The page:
31

Mar.

Post Death by Algorithm

Here at KeepVault, it’s hard to advertise on a shoe-string budget, so it hit us hard when our Hacker News post about Backup Awareness Week went from a healthy #4th spot to dismal #40 position in the blink of an eye. Now what?

The Pledge – Now you see it

Our team worked hard on Backup Awareness Week, developing a website and contacting backup companies to get great deals for customers. Posting to Hacker News was our primary launch plan, after all HN is the perfect tech-oriented audience to get the word out about an event about backing up your files. Posting a successful Hacker News article typically takes both work luck, but in our case I knew we had a sure-fire front-page post; everybody loves (and/or loathes) backup.

So we set to work and got our ducks in line. We prepped the website and then tried to figure out when to post to HN. Backup Week started on March 25th, so was a natural post date. We decide 8:30 AM EST is a good time to submit, and titled the post “Show HN: Backup Awareness Week“. Then we pulled the proverbial trigger.  

  • 8:40 AM: four upvotes in ten minutes; all going as planned.
  • 8:55 AM: We start seeing twitter shares and #backupweek tweets; wonderful!
  • 9:00 AM: twenty upvotes and a #2 spot on the front page – 2K hits on the site per hour; success! —

The HN Slap on Backup Awareness Week

The Turn – Now you don’t

— or so I thought.

It happened at the height of the team’s elation; the internet’s grim reaper reached his dry, pointy hand out and assassinated our post. “Um, guys? What just happened?” We looked at each other in dis-belief and took few moments to think it through and verify. Was our post with 25 upvotes per 1 hour really listed lower than a post with 3 upvotes per hour? Yes, it was; and it was not our imagination.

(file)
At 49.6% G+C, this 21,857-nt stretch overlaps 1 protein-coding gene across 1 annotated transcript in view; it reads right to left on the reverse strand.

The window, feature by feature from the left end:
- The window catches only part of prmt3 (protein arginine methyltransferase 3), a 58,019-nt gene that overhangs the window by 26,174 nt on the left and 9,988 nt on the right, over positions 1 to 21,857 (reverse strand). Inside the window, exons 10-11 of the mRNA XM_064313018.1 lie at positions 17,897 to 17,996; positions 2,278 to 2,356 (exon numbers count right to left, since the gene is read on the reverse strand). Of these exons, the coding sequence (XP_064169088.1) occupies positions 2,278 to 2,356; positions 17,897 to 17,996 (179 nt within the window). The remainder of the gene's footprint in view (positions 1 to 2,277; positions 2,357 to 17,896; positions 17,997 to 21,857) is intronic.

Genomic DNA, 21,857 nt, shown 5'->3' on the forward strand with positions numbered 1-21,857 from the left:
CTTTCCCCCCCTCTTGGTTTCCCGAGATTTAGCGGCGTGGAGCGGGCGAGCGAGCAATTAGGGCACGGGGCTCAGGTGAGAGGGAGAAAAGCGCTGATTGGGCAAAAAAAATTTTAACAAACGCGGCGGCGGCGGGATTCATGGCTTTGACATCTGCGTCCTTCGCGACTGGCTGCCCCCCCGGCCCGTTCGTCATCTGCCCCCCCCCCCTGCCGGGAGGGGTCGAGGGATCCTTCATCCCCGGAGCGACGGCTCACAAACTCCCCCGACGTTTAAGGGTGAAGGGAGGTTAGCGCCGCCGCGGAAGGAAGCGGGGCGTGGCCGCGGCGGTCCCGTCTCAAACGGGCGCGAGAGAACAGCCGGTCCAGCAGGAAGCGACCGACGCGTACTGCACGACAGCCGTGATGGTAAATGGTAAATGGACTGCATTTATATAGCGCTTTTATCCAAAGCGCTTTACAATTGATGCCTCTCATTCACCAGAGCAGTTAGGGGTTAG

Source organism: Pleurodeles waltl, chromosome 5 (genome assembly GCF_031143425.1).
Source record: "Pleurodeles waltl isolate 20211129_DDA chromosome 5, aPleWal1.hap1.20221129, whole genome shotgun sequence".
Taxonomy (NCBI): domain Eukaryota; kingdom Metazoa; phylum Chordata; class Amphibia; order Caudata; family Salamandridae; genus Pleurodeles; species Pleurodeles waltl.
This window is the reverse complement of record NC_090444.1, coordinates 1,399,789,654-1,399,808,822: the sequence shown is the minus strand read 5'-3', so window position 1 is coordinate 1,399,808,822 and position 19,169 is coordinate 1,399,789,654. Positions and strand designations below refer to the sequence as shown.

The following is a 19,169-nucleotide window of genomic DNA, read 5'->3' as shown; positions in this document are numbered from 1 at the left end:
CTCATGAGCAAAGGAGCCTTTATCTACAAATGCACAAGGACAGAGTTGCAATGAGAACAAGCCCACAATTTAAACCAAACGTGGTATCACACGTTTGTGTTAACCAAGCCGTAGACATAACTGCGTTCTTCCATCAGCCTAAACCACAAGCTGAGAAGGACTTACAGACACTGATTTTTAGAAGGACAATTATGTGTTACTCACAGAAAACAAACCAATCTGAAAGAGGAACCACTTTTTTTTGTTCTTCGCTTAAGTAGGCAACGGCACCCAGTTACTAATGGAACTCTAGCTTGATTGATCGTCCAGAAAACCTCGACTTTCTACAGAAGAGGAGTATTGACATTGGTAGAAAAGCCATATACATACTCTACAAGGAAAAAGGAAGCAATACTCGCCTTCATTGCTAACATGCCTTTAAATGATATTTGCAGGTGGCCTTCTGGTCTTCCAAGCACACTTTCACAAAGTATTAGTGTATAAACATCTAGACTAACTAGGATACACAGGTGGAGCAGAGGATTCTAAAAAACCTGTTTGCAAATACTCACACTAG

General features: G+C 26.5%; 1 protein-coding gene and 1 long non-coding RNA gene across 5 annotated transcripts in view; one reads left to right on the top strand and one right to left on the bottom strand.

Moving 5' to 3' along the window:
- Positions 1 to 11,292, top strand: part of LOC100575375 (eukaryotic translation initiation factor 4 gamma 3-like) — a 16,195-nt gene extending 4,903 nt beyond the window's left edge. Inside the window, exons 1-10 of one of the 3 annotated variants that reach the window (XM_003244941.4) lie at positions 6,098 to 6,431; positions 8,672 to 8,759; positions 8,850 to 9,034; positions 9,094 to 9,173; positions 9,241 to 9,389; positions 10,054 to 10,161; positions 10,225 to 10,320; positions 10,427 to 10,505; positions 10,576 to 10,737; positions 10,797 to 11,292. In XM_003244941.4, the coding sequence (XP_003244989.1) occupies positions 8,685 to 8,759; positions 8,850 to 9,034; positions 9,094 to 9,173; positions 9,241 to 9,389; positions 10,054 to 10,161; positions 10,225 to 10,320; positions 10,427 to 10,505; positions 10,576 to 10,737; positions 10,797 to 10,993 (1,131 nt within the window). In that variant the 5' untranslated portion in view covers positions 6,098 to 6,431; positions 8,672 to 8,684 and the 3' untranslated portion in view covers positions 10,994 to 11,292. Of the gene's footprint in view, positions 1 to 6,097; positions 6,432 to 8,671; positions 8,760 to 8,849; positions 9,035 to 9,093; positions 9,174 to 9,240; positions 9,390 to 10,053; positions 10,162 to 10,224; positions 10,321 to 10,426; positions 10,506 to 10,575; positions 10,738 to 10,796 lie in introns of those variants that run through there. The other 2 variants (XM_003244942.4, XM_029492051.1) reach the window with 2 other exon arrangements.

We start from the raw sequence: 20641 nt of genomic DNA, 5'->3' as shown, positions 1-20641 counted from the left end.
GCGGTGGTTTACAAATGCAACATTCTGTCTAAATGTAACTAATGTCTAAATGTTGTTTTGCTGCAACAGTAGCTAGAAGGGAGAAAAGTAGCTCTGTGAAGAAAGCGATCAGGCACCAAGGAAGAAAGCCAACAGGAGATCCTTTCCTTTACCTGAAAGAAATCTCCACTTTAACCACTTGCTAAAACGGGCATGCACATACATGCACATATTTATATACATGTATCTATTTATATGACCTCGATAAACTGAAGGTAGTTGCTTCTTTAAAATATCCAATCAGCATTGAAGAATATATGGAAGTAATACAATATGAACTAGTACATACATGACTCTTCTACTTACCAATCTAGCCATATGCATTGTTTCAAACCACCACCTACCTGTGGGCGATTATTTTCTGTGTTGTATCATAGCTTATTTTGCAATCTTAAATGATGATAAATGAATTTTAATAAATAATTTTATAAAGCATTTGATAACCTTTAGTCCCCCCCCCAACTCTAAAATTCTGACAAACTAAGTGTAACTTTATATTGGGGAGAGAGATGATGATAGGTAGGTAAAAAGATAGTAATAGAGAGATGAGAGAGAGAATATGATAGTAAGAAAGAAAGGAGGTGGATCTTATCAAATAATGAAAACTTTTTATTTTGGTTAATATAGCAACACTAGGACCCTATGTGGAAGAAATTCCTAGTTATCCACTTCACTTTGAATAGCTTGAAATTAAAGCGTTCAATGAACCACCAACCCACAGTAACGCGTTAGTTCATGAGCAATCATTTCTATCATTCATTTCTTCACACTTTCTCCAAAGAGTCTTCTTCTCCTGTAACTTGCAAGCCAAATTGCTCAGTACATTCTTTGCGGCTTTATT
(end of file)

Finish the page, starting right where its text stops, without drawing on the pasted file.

Was the post reported? Did a moderator mess with the post? Does somebody at HN not like us? Whatever the reason, like magic, it was gone; disappeared right off the front page. I sent an email to HN to see what had happened and searched the internet to find a possible culprit. I stumbled across the “HN Slap“, otherwise known as a Hacker News penalty. As traffic started to dwindle down, there was nothing more to do except wait and wonder.

HN got back to me with a response later in the evening:

The post set off the flamewar detector. That was a false positive. Usually we watch for those, but we missed this one.

We removed the penalty from the post, though it may be too late for it to benefit much. Sorry about that—we can’t always look into these things immediately.

Hm,  so that’s what it was – a “flamewar detector” algorithm. People were so excited about backing up their files that they set off HN’s flamewar detector!

Well it was mostly relief for us, knowing that we hadn’t done anything wrong, but HN’s 1-submission per url per year policy prevented us from re-posting the site.

Damn.

The Prestige – Making it re-appear

You've gotta bring it backup

There’s only one thing to do when something like this happens – recover gracefully.  

We got some seriously good feedback from the HN community and we even went so far as to put out a press release for Backup Week.

And now you’re here – that means it’s not too late to let your friends know that it’s time to backup and take advantage of the great deals running during Backup Week! #backupweek backupweek.com

One thought on “Post Death by Algorithm

  1. Alan Bonjour says:

    Sounds like the campaign was TOO successful.

Leave a Reply

Your email address will not be published. Required fields are marked *

You may use these HTML tags and attributes: <a href="" title=""> <abbr title=""> <acronym title=""> <b> <blockquote cite=""> <cite> <code> <del datetime=""> <em> <i> <q cite=""> <s> <strike> <strong>